Ayala Moriel, an indie perfumer from Canada, has created a glorious (and mysterious-smelling) patchouli confection in her suitably named Film Noir. The crossfire of "good girl vs. bad girl" is a dichotomy prevalent in many cultures, none more pointedly so than the American one, with a plethora of "rules" to adhere to in order to belong to one and not the other, personal fragrance being the outward manifestation of an inward inclination. Nuit Noire by Mona di Orio assumes a very intimate aura (of yes, rather forbidden bodily zones) to talk about the dangers of a black night ~what its name means~ when you'd be more simpatico to some experimenting in Bitter Moon/Lunes de Fiel , Pascal-Bruckner-style. The decade of "clean" (the 90s) with its AIDS hysteria ~when perfumes seemed to serve as a virtual chastity-belt~ is over and thankfully most of the ozonics and aqueous scents are left in a lonely place.



Somehow I think the reference was cinematic to begin with, including the very first scents onomatized with this dark epithet. Marcel L'Herbier's Le Parfum de la Dame en Noir from 1931 based on Gaston Leroux's older novel of the same name conveniently tied the two in an inextricable knot. Narcisse Noir by Caron, apart from Sunset Boulevard and its dramatic sensuality, makes me think of vampy Theda Bara, arguably not the person you'd imagine baking you an apple-pie and preparing the kids for school in the morning; assuming she were actually awake in the morning! Which nicely brings me to the current pop mania for vampires and creatures of the night, via Stephanie Meyer's Twilight and its tremendous marketability: Are dark-named fragrances another manifestation of a youth's desire for safe "danger" and repressed sexuality, as explored via boyish vampire teens who have sharper teeth than other body parts? It's murder, my sweet, not sex!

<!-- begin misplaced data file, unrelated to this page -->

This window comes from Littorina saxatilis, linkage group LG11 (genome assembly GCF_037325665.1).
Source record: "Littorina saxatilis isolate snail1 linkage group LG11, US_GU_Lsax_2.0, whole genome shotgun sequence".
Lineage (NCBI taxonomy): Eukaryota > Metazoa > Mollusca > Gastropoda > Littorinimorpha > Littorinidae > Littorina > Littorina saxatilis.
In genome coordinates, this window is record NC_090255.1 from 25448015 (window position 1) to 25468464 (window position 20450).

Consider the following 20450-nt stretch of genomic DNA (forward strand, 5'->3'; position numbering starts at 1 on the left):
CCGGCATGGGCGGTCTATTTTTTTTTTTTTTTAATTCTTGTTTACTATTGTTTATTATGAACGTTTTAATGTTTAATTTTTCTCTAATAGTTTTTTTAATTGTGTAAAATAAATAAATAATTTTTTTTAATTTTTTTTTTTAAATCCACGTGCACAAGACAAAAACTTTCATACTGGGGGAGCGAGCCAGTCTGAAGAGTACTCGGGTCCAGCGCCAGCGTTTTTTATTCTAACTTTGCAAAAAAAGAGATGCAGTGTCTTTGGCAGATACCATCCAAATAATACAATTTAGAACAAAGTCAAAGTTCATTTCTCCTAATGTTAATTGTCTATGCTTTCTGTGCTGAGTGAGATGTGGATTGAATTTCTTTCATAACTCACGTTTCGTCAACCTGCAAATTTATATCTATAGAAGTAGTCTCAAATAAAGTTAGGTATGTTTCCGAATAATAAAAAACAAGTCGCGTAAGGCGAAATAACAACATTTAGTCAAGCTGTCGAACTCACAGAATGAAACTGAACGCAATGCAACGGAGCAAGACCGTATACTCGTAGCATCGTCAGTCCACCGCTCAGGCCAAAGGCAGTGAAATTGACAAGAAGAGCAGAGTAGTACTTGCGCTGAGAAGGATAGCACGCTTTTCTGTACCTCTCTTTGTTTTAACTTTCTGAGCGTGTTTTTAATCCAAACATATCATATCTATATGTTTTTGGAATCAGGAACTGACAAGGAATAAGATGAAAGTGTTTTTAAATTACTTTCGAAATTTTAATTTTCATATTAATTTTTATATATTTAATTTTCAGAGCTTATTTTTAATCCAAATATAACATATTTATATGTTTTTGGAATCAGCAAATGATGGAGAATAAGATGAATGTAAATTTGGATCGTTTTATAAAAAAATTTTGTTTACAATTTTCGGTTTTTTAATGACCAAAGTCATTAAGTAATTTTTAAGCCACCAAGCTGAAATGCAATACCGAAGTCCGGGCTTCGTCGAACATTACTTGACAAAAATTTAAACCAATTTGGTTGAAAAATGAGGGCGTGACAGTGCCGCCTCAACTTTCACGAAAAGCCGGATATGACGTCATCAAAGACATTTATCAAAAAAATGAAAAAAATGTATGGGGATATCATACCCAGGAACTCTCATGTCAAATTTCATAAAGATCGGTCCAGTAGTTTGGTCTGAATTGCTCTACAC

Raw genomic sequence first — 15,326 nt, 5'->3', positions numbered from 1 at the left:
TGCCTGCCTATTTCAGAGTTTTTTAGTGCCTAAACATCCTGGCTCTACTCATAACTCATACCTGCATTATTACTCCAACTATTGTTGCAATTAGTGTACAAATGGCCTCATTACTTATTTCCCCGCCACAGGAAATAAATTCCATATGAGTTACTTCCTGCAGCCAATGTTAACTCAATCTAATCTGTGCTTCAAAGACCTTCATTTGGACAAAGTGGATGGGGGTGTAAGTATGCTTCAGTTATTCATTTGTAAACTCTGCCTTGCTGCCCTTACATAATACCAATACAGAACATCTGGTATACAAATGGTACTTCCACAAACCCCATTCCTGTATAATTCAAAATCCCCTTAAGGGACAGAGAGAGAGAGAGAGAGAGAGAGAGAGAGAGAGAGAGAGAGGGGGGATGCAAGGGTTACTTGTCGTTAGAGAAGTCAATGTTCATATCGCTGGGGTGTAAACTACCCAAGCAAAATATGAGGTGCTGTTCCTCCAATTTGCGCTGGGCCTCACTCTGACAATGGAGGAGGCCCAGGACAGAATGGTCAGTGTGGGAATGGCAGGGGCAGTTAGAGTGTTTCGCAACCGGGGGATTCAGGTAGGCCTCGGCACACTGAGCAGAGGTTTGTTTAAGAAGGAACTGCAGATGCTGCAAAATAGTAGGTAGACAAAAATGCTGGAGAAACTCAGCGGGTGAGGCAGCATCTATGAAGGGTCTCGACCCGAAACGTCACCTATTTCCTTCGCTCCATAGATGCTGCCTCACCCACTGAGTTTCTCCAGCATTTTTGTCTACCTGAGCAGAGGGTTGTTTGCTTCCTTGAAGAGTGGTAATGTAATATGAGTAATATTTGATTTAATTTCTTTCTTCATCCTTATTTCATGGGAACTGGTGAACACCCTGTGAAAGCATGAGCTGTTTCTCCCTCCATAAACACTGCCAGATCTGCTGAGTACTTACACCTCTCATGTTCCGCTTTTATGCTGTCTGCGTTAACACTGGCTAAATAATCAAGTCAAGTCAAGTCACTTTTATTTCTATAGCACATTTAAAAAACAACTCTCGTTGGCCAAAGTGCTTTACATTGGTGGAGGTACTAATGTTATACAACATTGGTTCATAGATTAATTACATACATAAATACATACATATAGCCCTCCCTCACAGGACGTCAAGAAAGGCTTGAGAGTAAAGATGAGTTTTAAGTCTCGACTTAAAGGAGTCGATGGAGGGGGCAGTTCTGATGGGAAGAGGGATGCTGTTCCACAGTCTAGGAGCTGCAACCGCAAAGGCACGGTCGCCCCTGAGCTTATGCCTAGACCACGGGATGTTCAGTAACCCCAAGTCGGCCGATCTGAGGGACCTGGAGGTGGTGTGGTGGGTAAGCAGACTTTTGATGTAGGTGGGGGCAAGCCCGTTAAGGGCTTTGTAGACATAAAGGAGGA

Arguably black has always been laced with magical qualities too, the sense of inherent danger, the cabbalistic and alchemical symbols tied to its shaded enigma: enter the most representative olfactory case of them all, Magie Noire by Lancome. Apparently in an era where witches are fortunately not burned to the stick with gusto until they're well-done, perfumers show a hankering for well-done renditions instead of dark, earthy and twilight-shaded compositions that lurk within shaded forests, the dark corner and the nighmare alley.

But the obsession with darkness also has to do with fashion and visual cues: Black is not a colour, optically-speaking: It's the absence of colour! This gives it a sort of power that all other colours lack (a comparable case with white but different connotations). Mediterranean cultures who have embraced it because it makes such a strartling constrast with the bright sun knew a thing or two: Picture the lace-headscarf of the Spanish consorts over red blooms, the black cloth of Sicilian and Greek widows against the white-painted little houses. It's not an accident that nidjas are dressed in black, that we have the little black dress (the little red one is a whole different matter), that goths like black, that black has an aura of the occult and the forbidden, even the subversive or the fatal (black death, black metal, black sabbath, black widow...).